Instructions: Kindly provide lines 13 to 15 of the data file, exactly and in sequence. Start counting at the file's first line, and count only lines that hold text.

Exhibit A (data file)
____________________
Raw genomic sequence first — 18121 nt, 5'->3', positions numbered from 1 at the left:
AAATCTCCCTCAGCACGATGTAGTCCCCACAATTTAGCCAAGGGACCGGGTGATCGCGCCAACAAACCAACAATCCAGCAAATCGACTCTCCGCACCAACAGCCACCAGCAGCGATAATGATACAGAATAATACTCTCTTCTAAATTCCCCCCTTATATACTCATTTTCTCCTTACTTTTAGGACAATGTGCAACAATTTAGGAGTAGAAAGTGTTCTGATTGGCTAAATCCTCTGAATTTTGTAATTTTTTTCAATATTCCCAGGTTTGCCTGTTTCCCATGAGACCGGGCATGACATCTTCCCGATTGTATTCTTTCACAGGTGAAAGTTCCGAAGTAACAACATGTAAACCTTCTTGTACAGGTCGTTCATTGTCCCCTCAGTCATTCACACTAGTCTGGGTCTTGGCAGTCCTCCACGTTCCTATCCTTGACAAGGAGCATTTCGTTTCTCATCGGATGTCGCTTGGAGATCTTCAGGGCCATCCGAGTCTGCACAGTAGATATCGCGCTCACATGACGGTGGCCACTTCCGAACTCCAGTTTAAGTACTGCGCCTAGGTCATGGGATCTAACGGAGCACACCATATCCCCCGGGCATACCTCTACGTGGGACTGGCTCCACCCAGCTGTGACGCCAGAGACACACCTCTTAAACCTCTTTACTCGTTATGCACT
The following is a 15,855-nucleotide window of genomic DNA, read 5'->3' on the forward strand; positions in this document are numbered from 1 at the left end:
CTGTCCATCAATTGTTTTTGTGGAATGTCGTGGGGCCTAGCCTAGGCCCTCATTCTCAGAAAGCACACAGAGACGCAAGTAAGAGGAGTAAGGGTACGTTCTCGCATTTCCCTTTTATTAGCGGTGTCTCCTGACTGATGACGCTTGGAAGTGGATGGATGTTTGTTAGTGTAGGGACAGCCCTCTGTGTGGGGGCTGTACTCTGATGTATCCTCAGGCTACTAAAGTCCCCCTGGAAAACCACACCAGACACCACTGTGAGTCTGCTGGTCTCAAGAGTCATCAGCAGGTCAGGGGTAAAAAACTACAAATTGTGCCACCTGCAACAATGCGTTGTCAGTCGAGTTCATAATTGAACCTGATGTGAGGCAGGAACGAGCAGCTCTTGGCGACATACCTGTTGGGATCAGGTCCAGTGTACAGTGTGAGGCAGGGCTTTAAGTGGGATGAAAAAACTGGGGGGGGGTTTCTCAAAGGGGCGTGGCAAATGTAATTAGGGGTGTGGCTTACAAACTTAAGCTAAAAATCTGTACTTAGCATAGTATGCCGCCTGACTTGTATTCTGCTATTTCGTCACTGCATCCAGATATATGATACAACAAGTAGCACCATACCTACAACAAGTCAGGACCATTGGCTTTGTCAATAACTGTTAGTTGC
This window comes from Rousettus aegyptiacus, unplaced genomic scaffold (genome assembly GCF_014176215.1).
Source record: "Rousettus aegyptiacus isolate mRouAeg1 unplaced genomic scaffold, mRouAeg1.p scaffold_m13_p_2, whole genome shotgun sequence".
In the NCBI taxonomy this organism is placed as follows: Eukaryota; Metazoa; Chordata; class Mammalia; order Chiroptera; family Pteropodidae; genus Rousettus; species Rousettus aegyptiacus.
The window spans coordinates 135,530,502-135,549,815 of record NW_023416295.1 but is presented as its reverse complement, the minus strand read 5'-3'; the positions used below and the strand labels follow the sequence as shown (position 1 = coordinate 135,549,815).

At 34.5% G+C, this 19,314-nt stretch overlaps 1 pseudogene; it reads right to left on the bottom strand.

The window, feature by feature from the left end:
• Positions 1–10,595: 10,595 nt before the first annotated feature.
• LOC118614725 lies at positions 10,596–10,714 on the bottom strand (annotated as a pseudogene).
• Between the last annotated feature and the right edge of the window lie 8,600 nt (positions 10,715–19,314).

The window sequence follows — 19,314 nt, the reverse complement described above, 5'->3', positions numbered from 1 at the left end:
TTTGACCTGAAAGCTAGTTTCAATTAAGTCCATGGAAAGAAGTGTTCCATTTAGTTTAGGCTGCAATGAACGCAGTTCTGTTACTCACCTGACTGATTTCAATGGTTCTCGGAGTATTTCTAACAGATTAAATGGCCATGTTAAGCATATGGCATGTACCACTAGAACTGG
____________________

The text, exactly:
• Between the last annotated feature and the right edge of the window lie 8,600 nt (positions 10,715–19,314).

The window sequence follows — 19,314 nt, the reverse complement described above, 5'->3', positions numbered from 1 at the left end:
TTTGACCTGAAAGCTAGTTTCAATTAAGTCCATGGAAAGAAGTGTTCCATTTAGTTTAGGCTGCAATGAACGCAGTTCTGTTACTCACCTGACTGATTTCAATGGTTCTCGGAGTATTTCTAACAGATTAAATGGCCATGTTAAGCATATGGCATGTACCACTAGAACTGG